(Please note: It takes approximately 2 to 5 business days from the time you order this item until the date it is shipped from Japan. In extremely rare cases, it may take up to 20 business days. If you order this item with other items, they will be shipped together.)

diameter: 4.52inch (11.5cm) height: 3.15inch (8cm) weight: 10.93oz (310g)

Made by Shouraku Sasaki at Shouraku Kiln.
Shouraku Kiln, opened in 1903, is one of the most traditional Raku Yaki Kilns in Kyoto. Shouraku Sasaki is the third generation of family artisans at the kiln.

This is one of the best quality and most elegant Matcha bowls in Japan, which creates an atmosphere that attracts every viewer.

Your eye will immediately focus on the side of this piece where the glaze flows down from the rim in a very WABI- SABI style. The waved pattern of dripped-down glaze takes advantage of the property of different fusing points of several glazes. Glaze for Raku Yaki flows quickly and easily, so it is not easy to control where it flows. The edge of the waved pattern is slightly white, which purposely shows some constituents of KAMOGAWA stone (*).

Your eye will also focus on the bottom of the bowl, on which the earthen surface appears. It is one of a handful of places on which the artisan is able to express his identity on Raku Yaki. The earthen surface is finished with a rough-texture in order to create the WABI-SABI atmosphere. To create this unique texture, some efforts and techniques are required, for example unique innovations of clay blending and shaping.

Enormous techniques, developments, time and devotion of Shouraku Sasaki went into creating this work of art, which was inspired by Chohjiro and Rikyu Sen over 400 years ago. Once you see or touch this item, you can't help but stare for a while.

(*)KAMOGAWA stone:
The black glaze of Raku Yaki is made from the rare and precious KAMOGAWA stone, found only in the Kamogawa River, which flows through the city of Kyoto. Of course, the glaze of this KURO CHAWAN is made from KAMOGAWA stone.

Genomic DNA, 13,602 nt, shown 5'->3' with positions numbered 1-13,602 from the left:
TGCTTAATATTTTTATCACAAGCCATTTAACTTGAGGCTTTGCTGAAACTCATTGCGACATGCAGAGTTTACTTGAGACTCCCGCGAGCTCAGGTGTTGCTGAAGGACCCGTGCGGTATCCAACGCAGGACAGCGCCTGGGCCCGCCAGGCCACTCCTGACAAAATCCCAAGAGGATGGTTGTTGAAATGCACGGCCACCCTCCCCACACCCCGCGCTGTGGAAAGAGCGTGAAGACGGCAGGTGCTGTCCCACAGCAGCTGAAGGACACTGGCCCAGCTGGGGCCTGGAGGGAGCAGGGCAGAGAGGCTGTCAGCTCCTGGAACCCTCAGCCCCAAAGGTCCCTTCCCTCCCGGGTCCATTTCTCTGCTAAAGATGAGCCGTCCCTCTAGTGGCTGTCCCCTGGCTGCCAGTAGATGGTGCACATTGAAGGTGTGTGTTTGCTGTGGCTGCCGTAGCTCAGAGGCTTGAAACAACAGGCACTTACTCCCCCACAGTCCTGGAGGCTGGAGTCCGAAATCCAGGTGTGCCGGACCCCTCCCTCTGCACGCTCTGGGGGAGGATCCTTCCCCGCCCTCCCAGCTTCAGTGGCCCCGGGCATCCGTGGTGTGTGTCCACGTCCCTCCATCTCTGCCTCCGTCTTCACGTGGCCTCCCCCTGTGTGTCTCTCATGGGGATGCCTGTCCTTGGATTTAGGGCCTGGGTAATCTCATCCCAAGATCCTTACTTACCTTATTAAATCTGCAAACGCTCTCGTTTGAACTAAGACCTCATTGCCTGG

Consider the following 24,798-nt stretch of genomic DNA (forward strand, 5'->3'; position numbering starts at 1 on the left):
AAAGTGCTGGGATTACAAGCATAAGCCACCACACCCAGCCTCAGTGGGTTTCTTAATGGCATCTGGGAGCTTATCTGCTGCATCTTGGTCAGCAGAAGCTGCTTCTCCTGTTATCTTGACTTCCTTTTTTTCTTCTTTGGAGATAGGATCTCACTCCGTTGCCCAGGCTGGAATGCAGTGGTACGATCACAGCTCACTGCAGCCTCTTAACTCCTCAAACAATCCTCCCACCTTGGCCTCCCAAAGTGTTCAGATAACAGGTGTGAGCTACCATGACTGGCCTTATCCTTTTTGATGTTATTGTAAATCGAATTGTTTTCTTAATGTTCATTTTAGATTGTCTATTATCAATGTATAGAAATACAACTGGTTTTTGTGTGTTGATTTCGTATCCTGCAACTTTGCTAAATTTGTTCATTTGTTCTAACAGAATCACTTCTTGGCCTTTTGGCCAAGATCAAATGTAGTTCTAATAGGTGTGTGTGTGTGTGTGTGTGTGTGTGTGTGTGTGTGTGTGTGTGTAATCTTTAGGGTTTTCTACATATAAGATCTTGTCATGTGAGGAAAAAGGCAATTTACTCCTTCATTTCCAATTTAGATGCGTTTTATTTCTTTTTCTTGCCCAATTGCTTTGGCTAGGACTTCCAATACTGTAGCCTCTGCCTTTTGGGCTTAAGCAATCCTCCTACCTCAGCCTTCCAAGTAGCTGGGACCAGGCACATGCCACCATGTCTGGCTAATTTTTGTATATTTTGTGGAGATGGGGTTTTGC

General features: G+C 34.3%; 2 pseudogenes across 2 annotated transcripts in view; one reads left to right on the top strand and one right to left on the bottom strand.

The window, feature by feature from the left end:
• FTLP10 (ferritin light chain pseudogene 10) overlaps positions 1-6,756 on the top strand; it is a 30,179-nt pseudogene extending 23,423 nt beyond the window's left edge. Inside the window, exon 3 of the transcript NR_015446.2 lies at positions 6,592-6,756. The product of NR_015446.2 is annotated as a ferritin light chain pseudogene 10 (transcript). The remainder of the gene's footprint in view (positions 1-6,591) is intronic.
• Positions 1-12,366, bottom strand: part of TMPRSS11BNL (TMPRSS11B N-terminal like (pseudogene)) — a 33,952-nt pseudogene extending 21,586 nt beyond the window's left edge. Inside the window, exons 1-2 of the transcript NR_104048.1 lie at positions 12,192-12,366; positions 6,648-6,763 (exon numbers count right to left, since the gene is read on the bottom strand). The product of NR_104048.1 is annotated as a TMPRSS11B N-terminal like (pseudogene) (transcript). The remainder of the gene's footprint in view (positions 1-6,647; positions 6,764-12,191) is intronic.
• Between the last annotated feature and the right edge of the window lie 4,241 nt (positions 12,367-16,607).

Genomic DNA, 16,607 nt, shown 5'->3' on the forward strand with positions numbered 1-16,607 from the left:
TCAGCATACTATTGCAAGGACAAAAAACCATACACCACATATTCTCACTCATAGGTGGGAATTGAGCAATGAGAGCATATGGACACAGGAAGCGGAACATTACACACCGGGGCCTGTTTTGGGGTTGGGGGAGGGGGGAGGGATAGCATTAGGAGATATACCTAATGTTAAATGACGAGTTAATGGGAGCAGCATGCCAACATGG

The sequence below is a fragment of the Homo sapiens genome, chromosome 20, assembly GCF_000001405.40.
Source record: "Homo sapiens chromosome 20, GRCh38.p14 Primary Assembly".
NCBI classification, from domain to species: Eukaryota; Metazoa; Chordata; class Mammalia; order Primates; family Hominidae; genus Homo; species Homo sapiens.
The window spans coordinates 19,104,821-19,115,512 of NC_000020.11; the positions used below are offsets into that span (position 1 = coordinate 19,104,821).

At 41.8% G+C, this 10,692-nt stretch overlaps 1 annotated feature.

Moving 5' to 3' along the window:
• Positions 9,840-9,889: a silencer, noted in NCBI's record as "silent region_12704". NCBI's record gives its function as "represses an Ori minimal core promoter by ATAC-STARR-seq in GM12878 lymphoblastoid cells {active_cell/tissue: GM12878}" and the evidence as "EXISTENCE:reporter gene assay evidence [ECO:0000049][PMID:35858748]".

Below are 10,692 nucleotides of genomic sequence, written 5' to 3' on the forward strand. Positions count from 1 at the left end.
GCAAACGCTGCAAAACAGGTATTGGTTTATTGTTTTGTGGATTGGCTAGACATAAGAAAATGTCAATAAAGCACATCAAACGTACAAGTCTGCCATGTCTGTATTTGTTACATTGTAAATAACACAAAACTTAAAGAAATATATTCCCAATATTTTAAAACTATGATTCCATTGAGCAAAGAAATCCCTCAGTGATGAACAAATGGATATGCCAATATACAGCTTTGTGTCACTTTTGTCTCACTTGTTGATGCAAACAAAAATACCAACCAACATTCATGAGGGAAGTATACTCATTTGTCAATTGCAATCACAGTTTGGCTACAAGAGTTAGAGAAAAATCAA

Specially packaged in a wooden box.
Lead-free. Made in Japan.





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Shouraku Sasaki

Shouraku Sasaki was born in 1944, and studied under his father, the second-generation Shouraku. He strives to inspire an elegant and relaxing atmosphere into extremely simple Raku Yaki. His high level and quite broad-based techniques which enable to create elegant works and to duplicate historical treasured arts are highly appreciated not only by pottery and porcelain industry but by Japanese tea ceremony schools.


- Raku Yaki has a water-absorbing property, so it is possible for this ceramic to retain and "sweat" small amounts of water.
- Before using Raku Yaki for the first time, please soak in lukewarm water for one or two minutes. Before reusing after it has been stored long term, please soak for thirty seconds. This process helps to keep Raku Yaki strong and durable as well as clean and stain-resistant.
- It is best to wash the Raku Yaki using only tepid water.
- If necessary, you may occasionally use a mild chlorine-free dish washing detergent.
- Do not sterilize by boiling, washing with chlorine detergent, or in a dish washing machine.
- In case of using this as a dish, don't serve foods that have been made with sweetened vinegar.
he vinegar may damage the glaze. - Take care not to hit the bowl against a hard surface or give it a strong shock.
- Before you store Raku Yaki in its wooden box for long tem, dry off fully in the shae for 4 to 7 days. Otherwise, if the clay remains wet while it is packed away in a box, there is a possibility for the Raku Yaki to take on an unusual earthy odor or even for mold to form.
- If Raku Yaki takes on an unusual earthy odor, you can remove the odor by continuing to use Raku Yaki every day for a week.

Customer Review

No. Author Country Rating Read Date Added
01. Chris Canada
1760 10/10/2019
02. J.P Singapore
2304 06/04/2018
03. Oliver Ra Germany
5365 07/19/2012
04. Barbara C. Glancy United States
7815 10/11/2010
05. Mario Poletti Italy
6333 12/08/2009

Current Reviews: 5 

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